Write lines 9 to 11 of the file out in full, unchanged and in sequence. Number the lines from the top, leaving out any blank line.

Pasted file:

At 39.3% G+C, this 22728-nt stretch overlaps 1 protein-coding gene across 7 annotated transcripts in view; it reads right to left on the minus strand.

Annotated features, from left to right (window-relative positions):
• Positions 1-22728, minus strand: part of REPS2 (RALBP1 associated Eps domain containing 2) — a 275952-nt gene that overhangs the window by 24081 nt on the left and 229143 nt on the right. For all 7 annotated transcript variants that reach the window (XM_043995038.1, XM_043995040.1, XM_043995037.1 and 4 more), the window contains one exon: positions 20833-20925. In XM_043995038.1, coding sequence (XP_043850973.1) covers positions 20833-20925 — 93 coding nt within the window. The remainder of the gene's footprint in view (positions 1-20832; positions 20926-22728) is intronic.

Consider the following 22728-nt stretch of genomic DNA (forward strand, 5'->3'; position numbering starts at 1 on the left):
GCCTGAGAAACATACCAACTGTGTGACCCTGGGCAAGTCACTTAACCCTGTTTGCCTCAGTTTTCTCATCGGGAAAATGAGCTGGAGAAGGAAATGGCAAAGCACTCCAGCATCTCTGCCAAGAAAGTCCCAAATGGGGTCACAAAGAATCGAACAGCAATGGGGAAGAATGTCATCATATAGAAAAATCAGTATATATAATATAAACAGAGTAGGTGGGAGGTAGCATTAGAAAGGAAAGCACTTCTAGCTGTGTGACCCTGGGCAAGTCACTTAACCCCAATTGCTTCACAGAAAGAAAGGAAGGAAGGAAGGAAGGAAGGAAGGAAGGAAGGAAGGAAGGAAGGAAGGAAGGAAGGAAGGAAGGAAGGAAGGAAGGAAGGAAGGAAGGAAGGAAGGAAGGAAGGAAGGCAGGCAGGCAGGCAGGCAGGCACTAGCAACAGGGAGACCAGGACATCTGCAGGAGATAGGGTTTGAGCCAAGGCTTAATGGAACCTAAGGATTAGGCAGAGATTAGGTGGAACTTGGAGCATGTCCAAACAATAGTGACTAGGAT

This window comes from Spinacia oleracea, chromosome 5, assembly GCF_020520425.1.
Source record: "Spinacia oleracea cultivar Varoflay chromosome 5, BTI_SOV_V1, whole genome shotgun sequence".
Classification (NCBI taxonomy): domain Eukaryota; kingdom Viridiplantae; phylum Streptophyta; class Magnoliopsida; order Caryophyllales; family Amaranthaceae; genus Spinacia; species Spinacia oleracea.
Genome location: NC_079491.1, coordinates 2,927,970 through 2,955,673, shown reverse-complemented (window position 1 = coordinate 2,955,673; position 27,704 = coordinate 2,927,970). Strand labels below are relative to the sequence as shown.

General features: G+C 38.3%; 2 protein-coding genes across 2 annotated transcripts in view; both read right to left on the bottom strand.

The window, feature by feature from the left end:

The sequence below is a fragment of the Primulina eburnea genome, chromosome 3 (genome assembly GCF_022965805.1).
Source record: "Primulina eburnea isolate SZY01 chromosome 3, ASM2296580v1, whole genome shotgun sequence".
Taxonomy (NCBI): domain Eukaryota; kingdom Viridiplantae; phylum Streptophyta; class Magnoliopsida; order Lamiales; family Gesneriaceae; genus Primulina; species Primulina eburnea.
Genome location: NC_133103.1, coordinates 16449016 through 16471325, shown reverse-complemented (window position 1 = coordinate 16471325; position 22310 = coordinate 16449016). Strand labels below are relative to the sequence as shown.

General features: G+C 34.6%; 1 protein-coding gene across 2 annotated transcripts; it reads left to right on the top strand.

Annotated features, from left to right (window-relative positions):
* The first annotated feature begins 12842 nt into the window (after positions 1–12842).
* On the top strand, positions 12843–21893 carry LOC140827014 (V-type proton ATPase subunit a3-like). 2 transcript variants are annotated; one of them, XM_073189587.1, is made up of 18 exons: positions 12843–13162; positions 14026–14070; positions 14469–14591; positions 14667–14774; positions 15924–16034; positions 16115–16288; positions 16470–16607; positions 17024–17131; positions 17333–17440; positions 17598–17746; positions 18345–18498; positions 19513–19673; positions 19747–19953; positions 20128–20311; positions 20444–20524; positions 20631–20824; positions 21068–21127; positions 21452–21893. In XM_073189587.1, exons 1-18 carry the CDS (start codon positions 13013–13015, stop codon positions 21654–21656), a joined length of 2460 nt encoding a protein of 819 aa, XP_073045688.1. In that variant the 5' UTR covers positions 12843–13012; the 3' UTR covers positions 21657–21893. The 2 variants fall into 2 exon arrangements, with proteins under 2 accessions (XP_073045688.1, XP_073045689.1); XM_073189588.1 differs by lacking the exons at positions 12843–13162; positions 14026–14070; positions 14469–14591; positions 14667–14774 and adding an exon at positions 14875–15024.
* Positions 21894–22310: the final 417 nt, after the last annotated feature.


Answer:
Genome location: NC_079491.1, coordinates 2,927,970 through 2,955,673, shown reverse-complemented (window position 1 = coordinate 2,955,673; position 27,704 = coordinate 2,927,970). Strand labels below are relative to the sequence as shown.

General features: G+C 38.3%; 2 protein-coding genes across 2 annotated transcripts in view; both read right to left on the bottom strand.

The window, feature by feature from the left end: